In choosing to recreate Oldboy for Western audiences, Spike Lee made a bold move. The original movie, based on a Japanese graphic novel, won the Grand Prix at the 2004 Cannes Film Festival and earned a passionate fan base. Lee completely reimagined the story, casting Josh Brolin as Joe Doucett, a man who is released after 20 years of solitary confinement with no explanation. Thirsty for vengeance, he discovers that he has only five days to uncover his tormenters. The cast also includes Elizabeth Olsen, Sharlto Copley and Samuel L. Jackson.
Oldboy was filmed in a variety of atmospheric locations in New Orleans, Louisiana. The mostly local camera crew was led by Sean Bobbitt, BSC. The Texas-born cinematographer has been on a roll, with The Place Beyond the Pines, 12 Years a Slave, Shame, and Hunger among his recent credits. The latter three of those movies were done with director Steve McQueen. All were shot on film.
For Oldboy, Lee and Bobbitt decided to use a variety of film formats to visually distinguish the different threads of the story, including 2-perf and 3-perf 35mm as well as Super 16. The majority of the film was shot in 2-perf 35mm, which uses less vertical negative area per frame, resulting in a 50 percent savings in raw stock and processing costs compared to standard 4-perf, and facilitating longer takes and fewer magazine changes. The budget was reportedly under $1 million.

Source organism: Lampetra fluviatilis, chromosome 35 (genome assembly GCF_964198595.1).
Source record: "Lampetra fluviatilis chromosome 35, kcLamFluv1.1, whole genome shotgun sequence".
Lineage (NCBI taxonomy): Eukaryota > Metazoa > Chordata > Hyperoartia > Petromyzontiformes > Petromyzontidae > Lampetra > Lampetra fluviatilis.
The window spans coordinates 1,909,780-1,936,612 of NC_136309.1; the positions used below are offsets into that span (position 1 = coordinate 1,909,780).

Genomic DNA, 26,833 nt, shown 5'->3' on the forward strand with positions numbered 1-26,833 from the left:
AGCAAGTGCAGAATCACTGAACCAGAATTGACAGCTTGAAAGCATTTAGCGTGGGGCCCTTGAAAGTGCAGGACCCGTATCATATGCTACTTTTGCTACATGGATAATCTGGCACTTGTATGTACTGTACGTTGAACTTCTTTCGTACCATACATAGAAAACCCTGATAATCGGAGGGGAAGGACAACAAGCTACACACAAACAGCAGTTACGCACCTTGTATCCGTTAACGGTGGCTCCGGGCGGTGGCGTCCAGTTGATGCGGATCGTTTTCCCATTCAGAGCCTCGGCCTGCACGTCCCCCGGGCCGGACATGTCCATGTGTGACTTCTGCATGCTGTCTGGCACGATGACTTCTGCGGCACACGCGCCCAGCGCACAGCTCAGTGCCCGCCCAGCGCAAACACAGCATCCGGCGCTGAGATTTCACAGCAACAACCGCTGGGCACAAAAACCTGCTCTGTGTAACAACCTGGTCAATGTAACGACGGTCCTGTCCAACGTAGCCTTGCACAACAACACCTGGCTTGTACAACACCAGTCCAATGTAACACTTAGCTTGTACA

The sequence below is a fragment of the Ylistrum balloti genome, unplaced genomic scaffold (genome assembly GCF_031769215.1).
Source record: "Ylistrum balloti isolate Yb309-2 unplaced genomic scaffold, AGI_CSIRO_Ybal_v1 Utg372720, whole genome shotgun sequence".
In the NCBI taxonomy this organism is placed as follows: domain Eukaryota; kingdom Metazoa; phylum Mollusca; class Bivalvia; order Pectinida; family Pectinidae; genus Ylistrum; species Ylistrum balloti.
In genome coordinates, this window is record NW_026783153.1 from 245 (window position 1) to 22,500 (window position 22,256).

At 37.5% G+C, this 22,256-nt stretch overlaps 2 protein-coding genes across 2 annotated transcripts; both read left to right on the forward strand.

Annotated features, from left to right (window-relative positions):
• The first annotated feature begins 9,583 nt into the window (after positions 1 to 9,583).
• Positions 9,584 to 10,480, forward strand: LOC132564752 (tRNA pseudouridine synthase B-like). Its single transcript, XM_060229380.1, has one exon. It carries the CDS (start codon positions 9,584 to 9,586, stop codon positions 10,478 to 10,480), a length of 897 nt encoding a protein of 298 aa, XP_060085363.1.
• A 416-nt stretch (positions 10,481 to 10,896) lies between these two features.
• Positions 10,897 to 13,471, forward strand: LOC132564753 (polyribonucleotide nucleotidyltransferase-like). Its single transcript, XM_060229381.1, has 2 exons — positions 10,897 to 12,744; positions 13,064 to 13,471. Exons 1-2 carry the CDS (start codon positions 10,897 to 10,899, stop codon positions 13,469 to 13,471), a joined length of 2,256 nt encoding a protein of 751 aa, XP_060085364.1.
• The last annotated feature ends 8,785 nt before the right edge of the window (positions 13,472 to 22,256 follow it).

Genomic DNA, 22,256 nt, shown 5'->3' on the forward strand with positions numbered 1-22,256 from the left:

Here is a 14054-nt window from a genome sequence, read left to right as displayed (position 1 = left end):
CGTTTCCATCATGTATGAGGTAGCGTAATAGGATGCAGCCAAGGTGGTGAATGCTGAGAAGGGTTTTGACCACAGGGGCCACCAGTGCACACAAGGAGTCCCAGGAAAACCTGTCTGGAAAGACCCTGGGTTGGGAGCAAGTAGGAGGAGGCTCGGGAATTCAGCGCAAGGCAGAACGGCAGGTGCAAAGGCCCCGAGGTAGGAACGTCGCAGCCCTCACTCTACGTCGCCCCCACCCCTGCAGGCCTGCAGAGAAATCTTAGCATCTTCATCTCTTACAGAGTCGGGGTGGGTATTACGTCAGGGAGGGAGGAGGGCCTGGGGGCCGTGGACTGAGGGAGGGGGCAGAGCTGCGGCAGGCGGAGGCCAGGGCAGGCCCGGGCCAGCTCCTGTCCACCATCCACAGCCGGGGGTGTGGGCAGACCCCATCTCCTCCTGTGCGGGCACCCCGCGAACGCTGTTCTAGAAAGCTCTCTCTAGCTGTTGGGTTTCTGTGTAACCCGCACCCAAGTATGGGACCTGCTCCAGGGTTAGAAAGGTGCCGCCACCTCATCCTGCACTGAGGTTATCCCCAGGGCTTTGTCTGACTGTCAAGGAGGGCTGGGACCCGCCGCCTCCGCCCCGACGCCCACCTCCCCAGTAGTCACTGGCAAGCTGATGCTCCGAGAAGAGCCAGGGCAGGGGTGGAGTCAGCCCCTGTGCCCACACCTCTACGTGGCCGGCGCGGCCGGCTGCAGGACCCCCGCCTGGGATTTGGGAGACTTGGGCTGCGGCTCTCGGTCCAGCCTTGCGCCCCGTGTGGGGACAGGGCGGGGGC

“From day one, Spike wanted to shoot film,” says Bobbitt. “I think this project lent itself to film because in a way, it’s a classic, and because the original was done on film. There were some concerns around budget, so I suggested 2-perf because of the cost savings. We shot some tests, and Spike agreed.”
“I’m old school,” says Lee. “Film is right for some projects, and this was one of them.”
The movie begins in 1983 and moves forward to present time, I which the character is released. “We wanted to differentiate, but we didn’t want to do it all within the DI,” Bobbitt explains. “We shot Super 16 and graded it to look like reversal. We found that we could get a very good match for the reversal look using DI techniques, and it seemed like an interesting way to start the film. We also shot some Super 8 material for flashbacks. For that, we used Spike’s own modified CANON Super 8 camera.” Additionally, some surveillance camera footage and television playback material was captured using electronic formats.
The lenses were primarily COOKE S5s. The aspect ratio was a widescreen 2.40:1. The film stocks included KODAK VISION3 500T Color Negative Film 5219, which Bobbitt pushed a stop for nighttime exteriors, and KODAK VISION3 250D Color Negative Film 5207 for day interiors. For day exteriors in the hot Louisiana sun, Bobbitt chose KODAK VISION3 50D Color Negative Film 5203.
“That 50 daylight stock is absolutely astounding,” says Bobbitt. “I love everything about it, especially its cleanliness. Even in 2-perf, it’s so grain-free. I love grain, but in some situations, it’s not as useful. With the 50 daylight, you get a truly exceptional image.
“From the creative point of view, it’s nicer to actually manufacture those looks from the beginning,” he adds. “Just by choosing the different stocks, we can make a very subtle visual statement. To me, that is the most important advantage in shooting film.”